Destructive patterns in trading

This article reproduced with permission from Brett Steenbarger

Before we get into the topic of destructive trading, allow me to explain how psychologists assess whether or not a person has a problem with alcohol consumption. Here are ten questions that a professional might ask in order to assess any kind of substance use disorder, including alcohol abuse:

•  Have you found that your drinking is bringing unwanted, negative consequences?

•  Have you recently felt guilty over the way you have been drinking?

•  Do you find you need to drink more just to get the good feeling?

•  Do you find that your personality changes when you drink excessively?

•  Do you find it difficult to take a break from drinking, even when part of you knows that this would be best for you?

•  Do you find yourself drinking to feel good about yourself?

•  Do you sometimes feel that you cannot control how much you drink?

•  Do you find yourself getting angry when someone close to you questions your drinking?

•  Do you find yourself vowing to limit your drinking, only to slip back into overdrinking?

•  Do you find it difficult to not drink given the opportunity, even when the occasion is not really appropriate?

Now for the topic of destructive trading:

Please answer the above questions, but substitute the word “trading” for “drinking”, and substitute the word “trade” for “drink”.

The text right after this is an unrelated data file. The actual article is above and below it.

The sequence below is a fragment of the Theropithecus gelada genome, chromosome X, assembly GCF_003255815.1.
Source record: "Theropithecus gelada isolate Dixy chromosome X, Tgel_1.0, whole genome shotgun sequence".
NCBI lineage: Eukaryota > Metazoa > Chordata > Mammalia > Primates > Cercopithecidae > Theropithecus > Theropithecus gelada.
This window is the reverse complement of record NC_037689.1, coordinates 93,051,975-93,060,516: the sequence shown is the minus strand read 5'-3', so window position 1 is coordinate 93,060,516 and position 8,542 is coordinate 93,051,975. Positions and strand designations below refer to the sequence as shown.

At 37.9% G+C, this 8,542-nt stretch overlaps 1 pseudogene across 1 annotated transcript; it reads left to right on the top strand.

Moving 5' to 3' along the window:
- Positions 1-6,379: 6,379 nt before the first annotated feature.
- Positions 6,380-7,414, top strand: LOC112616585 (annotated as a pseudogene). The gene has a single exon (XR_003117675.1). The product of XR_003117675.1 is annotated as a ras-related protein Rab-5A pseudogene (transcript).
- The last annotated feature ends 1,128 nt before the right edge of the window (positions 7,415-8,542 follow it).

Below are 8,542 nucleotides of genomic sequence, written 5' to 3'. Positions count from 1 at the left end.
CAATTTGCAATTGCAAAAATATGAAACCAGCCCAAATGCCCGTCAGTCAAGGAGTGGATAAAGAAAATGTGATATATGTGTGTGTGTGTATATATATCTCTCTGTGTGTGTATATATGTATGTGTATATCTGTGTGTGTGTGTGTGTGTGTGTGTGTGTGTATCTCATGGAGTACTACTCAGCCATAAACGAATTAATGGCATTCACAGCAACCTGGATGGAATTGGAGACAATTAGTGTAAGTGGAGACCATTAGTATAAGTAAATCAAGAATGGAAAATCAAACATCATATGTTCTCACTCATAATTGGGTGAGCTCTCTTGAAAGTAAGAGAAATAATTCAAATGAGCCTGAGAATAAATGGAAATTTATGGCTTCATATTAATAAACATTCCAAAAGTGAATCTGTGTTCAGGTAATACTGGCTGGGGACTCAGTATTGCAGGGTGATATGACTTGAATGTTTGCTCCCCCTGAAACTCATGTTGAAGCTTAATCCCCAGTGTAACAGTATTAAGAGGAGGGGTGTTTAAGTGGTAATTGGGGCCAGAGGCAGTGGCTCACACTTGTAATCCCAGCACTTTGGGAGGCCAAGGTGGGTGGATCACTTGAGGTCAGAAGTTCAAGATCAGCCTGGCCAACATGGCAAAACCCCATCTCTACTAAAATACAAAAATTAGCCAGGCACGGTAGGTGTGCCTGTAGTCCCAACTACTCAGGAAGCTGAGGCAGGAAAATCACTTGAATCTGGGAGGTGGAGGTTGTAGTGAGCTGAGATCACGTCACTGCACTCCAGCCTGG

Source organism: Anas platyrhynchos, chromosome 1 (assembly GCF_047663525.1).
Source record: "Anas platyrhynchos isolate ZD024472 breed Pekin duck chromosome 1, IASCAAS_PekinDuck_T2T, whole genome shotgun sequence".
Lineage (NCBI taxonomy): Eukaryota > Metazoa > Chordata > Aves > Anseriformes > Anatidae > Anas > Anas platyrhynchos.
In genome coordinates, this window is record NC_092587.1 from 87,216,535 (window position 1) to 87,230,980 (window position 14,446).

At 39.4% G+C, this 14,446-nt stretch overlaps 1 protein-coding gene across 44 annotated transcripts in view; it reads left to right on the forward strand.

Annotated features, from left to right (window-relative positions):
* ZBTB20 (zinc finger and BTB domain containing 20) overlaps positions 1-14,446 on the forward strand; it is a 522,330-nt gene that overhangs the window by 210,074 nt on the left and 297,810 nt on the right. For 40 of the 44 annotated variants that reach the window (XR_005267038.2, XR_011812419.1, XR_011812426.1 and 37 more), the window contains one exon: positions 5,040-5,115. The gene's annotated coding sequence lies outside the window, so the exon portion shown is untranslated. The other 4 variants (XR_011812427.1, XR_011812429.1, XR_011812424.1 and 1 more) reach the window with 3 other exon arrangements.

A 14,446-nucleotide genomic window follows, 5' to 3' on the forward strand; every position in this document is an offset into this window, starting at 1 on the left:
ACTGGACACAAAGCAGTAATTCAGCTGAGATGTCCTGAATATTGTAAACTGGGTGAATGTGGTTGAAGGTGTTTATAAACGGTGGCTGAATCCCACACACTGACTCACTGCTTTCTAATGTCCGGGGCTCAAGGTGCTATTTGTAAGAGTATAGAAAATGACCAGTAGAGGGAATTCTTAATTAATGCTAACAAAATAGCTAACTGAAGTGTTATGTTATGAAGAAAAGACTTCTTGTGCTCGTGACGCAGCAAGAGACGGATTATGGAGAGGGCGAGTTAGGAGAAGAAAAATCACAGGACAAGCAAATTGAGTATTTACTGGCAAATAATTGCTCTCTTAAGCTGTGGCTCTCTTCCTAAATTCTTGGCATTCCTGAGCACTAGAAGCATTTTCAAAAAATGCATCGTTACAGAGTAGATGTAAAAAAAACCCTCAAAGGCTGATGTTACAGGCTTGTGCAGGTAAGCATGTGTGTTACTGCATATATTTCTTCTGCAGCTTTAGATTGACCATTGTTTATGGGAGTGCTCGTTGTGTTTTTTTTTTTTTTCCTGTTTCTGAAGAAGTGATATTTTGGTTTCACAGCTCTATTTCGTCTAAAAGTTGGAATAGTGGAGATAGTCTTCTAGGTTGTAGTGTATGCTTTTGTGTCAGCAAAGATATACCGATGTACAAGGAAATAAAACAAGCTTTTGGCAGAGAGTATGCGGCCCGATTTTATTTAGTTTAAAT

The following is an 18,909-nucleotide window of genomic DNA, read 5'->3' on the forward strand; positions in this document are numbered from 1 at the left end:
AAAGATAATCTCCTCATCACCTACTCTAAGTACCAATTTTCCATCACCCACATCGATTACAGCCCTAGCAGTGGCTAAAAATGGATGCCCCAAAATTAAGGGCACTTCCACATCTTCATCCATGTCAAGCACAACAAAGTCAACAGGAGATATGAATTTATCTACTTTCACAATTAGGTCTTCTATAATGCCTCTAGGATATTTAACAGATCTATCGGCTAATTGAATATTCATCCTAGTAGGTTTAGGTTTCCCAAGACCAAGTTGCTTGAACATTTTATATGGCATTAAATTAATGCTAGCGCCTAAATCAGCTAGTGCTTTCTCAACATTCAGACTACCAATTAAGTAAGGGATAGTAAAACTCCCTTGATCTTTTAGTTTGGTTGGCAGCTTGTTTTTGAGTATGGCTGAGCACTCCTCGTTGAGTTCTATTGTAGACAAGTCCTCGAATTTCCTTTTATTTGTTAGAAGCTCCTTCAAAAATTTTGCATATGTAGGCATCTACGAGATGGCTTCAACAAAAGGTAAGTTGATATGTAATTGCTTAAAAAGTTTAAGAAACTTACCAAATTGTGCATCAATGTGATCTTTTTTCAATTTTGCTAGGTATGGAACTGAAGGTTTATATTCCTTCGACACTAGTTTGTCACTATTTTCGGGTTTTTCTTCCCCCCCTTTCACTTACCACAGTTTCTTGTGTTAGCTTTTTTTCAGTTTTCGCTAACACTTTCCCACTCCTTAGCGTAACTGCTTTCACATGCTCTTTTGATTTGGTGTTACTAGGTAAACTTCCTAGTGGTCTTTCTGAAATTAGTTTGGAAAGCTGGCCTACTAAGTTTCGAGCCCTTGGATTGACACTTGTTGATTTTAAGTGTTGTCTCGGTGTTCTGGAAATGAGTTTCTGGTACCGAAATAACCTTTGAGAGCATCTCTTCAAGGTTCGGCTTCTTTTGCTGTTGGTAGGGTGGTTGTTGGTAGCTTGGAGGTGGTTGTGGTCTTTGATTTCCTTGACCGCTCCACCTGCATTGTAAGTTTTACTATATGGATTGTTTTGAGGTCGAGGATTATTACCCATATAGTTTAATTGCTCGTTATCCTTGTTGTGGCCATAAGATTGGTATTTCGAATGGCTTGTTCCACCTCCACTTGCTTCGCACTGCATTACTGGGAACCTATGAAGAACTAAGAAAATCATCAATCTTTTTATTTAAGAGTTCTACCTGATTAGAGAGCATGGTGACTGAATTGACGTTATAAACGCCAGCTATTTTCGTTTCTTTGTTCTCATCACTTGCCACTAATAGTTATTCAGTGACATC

Fear and greed are potent influences on trading, but the greatest trading problems, I find, are addictive in nature. Successful traders really want to trade; they have a passion for trading. Addictive traders need to trade; they have a passion for action and excitement.

An addictive trader will not manage his risk. That is because risk is part of the high. An addictive trader will not stop trading, even when losing money. That is because action, not profit, is the goal. An addictive trader will cycle between periods of guilt and responsibility and periods of excess and irresponsibility.

Good traders trade actively. Addictive traders overtrade.

If you see yourself in this profile, do the right thing, before your patterns ruin your career and harm those who depend on you. Get help. You can change. Your trading and your happiness lie in the balance.


Brett  N. Steenbarger, Ph.D. is Associate Professor of Psychiatry and Behavioral Sciences at SUNY Upstate Medical University in Syracuse, NY. He is also an active trader and writes occasional feature articles on market psychology for MSN’s Money site ( ). The author of The Psychology of Trading (Wiley; January, 2003), Dr. Steenbarger has published over 50 peer-reviewed articles and book chapters on short-term approaches to behavioral change. His new, co-edited book The Art and Science of Brief Therapy (American Psychiatric Press) is due for publication during the first half of 2004. Many of Dr. Steenbarger’s articles and trading strategies are archived on his website,